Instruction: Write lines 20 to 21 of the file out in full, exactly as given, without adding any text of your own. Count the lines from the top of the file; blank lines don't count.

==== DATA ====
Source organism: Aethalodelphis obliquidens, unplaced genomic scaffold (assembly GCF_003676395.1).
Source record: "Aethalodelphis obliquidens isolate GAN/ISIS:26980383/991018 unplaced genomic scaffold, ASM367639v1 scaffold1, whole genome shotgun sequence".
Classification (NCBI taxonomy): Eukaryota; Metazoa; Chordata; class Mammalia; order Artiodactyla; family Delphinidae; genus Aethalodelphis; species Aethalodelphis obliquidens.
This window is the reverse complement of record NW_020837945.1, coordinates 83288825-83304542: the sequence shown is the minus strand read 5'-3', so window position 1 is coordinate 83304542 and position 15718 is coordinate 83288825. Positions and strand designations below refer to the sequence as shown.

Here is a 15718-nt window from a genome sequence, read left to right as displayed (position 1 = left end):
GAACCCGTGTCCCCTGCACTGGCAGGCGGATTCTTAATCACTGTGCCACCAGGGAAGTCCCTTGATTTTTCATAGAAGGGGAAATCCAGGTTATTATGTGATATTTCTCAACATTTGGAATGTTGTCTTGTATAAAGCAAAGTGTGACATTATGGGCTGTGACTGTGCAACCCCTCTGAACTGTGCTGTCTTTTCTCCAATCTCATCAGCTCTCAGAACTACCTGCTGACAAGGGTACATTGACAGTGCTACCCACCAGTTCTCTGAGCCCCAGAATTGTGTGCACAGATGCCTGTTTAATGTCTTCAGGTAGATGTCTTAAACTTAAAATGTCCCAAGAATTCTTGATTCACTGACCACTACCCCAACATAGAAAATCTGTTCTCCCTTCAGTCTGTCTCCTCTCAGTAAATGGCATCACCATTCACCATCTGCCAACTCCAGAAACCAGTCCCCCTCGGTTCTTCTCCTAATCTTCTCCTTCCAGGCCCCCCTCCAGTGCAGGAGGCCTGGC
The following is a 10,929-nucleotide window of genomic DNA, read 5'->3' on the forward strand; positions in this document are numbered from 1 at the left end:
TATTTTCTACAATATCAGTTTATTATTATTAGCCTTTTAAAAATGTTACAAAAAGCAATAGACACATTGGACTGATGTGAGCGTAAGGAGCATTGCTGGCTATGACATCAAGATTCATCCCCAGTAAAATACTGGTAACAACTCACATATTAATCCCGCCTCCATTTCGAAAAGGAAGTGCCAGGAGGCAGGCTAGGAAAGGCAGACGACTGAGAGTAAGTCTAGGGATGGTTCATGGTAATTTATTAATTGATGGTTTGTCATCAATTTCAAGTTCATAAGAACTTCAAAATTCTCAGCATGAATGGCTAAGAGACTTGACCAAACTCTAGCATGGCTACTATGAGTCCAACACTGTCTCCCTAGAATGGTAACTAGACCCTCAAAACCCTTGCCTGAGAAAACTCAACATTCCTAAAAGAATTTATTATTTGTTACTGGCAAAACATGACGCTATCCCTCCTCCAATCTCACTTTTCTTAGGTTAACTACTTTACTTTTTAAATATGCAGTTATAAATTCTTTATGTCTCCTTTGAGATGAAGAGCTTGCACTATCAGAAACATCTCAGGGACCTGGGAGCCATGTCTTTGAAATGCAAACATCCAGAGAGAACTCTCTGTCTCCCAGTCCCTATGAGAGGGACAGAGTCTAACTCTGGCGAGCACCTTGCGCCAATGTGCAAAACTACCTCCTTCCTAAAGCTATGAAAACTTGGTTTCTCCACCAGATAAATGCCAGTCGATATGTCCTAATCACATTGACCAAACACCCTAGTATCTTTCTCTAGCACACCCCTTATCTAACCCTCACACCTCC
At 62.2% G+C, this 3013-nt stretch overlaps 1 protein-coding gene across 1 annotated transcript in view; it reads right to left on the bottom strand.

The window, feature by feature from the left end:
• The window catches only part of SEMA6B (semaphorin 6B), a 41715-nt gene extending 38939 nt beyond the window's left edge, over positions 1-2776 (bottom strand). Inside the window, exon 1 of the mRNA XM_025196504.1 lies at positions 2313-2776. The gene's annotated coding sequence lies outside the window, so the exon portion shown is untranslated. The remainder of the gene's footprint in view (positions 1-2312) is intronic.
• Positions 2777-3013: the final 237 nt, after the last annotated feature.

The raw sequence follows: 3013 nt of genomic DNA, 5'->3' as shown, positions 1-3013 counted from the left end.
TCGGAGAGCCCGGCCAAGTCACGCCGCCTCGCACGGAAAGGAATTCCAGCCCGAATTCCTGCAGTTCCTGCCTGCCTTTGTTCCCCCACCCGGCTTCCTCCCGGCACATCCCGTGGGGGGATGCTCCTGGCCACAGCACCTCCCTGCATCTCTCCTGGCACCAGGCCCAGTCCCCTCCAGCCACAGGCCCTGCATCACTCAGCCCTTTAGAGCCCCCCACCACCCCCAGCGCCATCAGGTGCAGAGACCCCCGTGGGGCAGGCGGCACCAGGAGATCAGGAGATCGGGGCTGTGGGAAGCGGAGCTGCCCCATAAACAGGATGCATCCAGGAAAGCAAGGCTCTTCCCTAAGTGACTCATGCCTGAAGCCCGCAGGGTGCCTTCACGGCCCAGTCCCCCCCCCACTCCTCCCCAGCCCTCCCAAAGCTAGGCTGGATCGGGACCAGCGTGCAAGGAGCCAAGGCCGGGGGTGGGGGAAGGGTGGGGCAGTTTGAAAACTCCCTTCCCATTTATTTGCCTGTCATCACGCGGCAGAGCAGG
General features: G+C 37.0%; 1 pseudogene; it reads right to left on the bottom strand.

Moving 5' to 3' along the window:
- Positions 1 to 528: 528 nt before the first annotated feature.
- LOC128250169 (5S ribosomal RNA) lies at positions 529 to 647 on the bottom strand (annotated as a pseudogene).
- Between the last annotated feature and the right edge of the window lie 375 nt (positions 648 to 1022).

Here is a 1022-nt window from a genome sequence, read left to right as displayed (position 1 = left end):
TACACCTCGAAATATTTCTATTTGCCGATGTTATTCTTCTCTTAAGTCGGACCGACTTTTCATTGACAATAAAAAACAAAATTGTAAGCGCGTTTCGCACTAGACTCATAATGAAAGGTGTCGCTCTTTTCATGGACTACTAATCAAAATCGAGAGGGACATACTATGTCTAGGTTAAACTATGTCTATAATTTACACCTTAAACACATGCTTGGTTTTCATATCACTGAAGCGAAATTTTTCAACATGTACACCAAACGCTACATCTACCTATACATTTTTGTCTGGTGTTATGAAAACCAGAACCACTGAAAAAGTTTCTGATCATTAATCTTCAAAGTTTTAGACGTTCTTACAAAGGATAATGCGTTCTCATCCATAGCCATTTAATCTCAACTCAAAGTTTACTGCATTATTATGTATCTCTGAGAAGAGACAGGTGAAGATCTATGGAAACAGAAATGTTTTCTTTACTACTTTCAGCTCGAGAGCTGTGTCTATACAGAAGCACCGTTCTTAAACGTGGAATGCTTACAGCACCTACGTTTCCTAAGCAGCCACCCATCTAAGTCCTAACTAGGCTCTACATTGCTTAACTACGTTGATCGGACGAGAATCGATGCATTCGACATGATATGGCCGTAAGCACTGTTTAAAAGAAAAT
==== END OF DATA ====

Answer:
Here is a 1022-nt window from a genome sequence, read left to right as displayed (position 1 = left end):
TACACCTCGAAATATTTCTATTTGCCGATGTTATTCTTCTCTTAAGTCGGACCGACTTTTCATTGACAATAAAAAACAAAATTGTAAGCGCGTTTCGCACTAGACTCATAATGAAAGGTGTCGCTCTTTTCATGGACTACTAATCAAAATCGAGAGGGACATACTATGTCTAGGTTAAACTATGTCTATAATTTACACCTTAAACACATGCTTGGTTTTCATATCACTGAAGCGAAATTTTTCAACATGTACACCAAACGCTACATCTACCTATACATTTTTGTCTGGTGTTATGAAAACCAGAACCACTGAAAAAGTTTCTGATCATTAATCTTCAAAGTTTTAGACGTTCTTACAAAGGATAATGCGTTCTCATCCATAGCCATTTAATCTCAACTCAAAGTTTACTGCATTATTATGTATCTCTGAGAAGAGACAGGTGAAGATCTATGGAAACAGAAATGTTTTCTTTACTACTTTCAGCTCGAGAGCTGTGTCTATACAGAAGCACCGTTCTTAAACGTGGAATGCTTACAGCACCTACGTTTCCTAAGCAGCCACCCATCTAAGTCCTAACTAGGCTCTACATTGCTTAACTACGTTGATCGGACGAGAATCGATGCATTCGACATGATATGGCCGTAAGCACTGTTTAAAAGAAAAT